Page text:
“[Insurers] started by buying small companies and integrating them. Then they realised the effort to integrate a small company into a big one was not that different from integrating a big one,” he says. “So I think what you’ll see is the number of consolidators overall will reduce, and the bigger ones will get together.”
Coates echoes this theory: “We may start to see consolidators buying the less successful consolidators as earn-outs wash through and we see the extent to which the acquirers have been able to extract real value and increase profits.”
It’s not just a shortage of buyers causing a slowdown in consolidation, however. There aren’t as many sellers.
Coates estimates that there are still around 3,000 to 4,000 brokers in the UK – so plenty of targets, at least for now. But there aren’t as many brokers nearing retirement as there were four years ago.
CCV’s Rea adds: “There was a belief that increased compliance and regulation a couple of years ago would drive consolidation. I don’t think that it has quite had the impact industry commentators thought it would, but it has probably had some impact. And coming out of a recession, that might have impacted some intermediaries who could think this might be a good time to sell up and be afforded the protection of a larger player in the market.”
Lower valuations are a reality. But for brokers looking to sell, remember: the best businesses still attract good offers.
“We’re not looking to parachute in a management team to take over an underperforming business and extract value that way,” Rea says. “We’re looking for good businesses with a good management team, and a track record of delivering good results.”
Meanwhile, ensuring that company cultures mesh is also considered key.
“The people who run businesses are entrepreneurs. If they’d wanted to work for big corporations, they’d have joined an insurer or done something different. So inevitably, what’s made them successful with their businesses will make them perhaps feel restrained in a new world,” McGinn says.
Berrie adds: “Managing entrepreneurs is totally different to managing regular broking staff. Unless the leadership of the consolidator wins the hearts and minds of those entrepreneurs, the entrepreneurs will leave. And if they don’t leave physically, they’ll leave mentally, which is probably worst of all for the consolidator because they’re still paying their salary.”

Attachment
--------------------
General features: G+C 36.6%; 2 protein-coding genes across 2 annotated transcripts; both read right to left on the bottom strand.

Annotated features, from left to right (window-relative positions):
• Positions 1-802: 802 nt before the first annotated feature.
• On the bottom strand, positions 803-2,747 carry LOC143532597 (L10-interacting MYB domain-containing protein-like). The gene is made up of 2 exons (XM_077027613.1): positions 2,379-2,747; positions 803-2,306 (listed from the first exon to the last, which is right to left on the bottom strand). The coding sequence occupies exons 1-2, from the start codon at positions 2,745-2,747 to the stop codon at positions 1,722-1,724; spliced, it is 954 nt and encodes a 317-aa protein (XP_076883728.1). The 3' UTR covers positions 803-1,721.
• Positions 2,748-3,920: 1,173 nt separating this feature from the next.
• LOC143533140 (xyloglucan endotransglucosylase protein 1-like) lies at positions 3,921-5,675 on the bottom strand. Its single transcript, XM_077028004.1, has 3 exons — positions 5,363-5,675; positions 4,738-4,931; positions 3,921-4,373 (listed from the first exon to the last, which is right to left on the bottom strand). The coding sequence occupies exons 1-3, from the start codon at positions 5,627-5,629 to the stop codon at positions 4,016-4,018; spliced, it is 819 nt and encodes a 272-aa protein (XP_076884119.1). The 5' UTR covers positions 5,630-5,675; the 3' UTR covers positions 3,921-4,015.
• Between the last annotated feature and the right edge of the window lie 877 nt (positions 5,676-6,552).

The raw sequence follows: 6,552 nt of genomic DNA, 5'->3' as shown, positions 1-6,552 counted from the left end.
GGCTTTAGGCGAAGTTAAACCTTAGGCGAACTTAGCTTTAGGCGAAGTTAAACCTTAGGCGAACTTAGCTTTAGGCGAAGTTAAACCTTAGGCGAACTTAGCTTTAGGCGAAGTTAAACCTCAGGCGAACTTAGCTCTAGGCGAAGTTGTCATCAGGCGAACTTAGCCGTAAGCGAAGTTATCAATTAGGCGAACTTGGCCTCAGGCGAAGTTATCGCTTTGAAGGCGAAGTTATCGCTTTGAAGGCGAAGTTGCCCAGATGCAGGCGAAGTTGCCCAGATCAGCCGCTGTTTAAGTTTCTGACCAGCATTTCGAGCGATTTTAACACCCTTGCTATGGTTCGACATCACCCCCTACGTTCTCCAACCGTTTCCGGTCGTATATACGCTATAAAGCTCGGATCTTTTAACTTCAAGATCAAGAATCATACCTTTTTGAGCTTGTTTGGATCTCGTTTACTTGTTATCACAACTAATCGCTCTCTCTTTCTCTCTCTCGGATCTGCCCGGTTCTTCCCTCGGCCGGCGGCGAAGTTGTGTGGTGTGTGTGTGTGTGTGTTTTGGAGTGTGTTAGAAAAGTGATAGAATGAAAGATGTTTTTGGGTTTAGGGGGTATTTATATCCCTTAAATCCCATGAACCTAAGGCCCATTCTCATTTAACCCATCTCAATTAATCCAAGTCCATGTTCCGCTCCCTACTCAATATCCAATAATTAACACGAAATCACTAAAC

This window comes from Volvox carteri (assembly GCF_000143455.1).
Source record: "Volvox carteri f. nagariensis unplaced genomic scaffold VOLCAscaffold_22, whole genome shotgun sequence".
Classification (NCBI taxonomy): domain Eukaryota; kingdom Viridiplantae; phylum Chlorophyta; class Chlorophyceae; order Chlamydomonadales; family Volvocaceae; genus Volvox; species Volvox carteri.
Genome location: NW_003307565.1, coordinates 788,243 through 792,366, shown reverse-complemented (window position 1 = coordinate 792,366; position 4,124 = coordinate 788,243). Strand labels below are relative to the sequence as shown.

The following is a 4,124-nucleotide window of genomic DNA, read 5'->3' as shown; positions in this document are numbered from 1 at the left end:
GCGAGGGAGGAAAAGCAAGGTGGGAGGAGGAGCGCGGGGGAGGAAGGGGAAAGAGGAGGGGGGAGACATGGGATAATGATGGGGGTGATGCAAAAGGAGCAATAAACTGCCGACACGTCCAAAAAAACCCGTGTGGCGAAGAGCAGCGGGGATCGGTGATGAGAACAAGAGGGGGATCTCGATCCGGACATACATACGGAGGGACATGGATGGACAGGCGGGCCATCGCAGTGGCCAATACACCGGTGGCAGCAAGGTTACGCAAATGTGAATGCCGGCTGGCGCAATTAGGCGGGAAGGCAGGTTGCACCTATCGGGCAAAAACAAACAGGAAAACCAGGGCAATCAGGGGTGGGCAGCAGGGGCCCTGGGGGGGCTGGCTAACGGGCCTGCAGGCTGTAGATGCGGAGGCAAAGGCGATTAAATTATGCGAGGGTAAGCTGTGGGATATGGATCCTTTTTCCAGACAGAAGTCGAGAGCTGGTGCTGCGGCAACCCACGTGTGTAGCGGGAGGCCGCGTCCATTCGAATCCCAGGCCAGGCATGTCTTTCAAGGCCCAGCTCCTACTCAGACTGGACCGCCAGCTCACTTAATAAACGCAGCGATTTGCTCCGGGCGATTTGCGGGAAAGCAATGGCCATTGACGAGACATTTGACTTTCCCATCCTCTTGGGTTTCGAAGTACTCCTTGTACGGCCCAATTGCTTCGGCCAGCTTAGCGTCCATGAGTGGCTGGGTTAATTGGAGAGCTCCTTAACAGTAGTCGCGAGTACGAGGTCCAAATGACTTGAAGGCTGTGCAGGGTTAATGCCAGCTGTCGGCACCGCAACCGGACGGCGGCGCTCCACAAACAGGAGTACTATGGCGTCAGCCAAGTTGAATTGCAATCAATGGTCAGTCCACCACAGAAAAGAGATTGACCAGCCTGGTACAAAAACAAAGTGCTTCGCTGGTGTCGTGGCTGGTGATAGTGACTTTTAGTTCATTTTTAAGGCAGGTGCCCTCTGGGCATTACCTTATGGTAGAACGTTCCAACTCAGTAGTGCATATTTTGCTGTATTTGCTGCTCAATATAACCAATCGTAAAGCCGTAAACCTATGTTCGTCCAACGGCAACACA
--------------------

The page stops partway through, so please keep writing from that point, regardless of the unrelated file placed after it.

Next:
In order to avoid clashes, Rea says buyers should have a flexible approach. If, for example, a vendor is 65 and has run his business for 30 years, he probably just wants to get some cash and retire. In this case, the buyer should get the seller to stay with the business for a year before retiring, so that the seller has time to strengthen the management team.
Or, Rea says, the vendor might be in his mid-40s and not want to retire. So the vendor could sell just part of their company. “We leave the vendor with some interest in the business; sort of a minority shareholding. He continues to run the business.”
There are also options beyond selling to consolidators. For example, brokers can look to sell to other brokers that aren’t consolidators. Or they can develop their own succession plan by facilitating their own management buy-out.
Aviva is seeking to build alliances with independent brokers by offering them capital.
“We’re not interested in buying brokers; we’ve ruled that out completely,” Berrie says. “We’re not really interested in taking an equity stake either; that would be a very rare case.
“We’d rather lend them the capital and have that paid back to us in full – and with interest – to achieve their aims on independence. So we could help them buy other brokers or, if they want to retire and wanted to support an MBO, it would be good for that.”
At least for the short term, there is general agreement that brokers will still have an opportunity to sell – but how much of an opportunity is anyone’s guess.
Rea says: “I see acquisition activity continuing for the next three years at a reasonable pace, because I think there are still enough players
out there who want to buy businesses. There are still a couple of thousand independent intermediaries out there who, maybe not today or tomorrow but someday, will want to realise the value of their business.” IT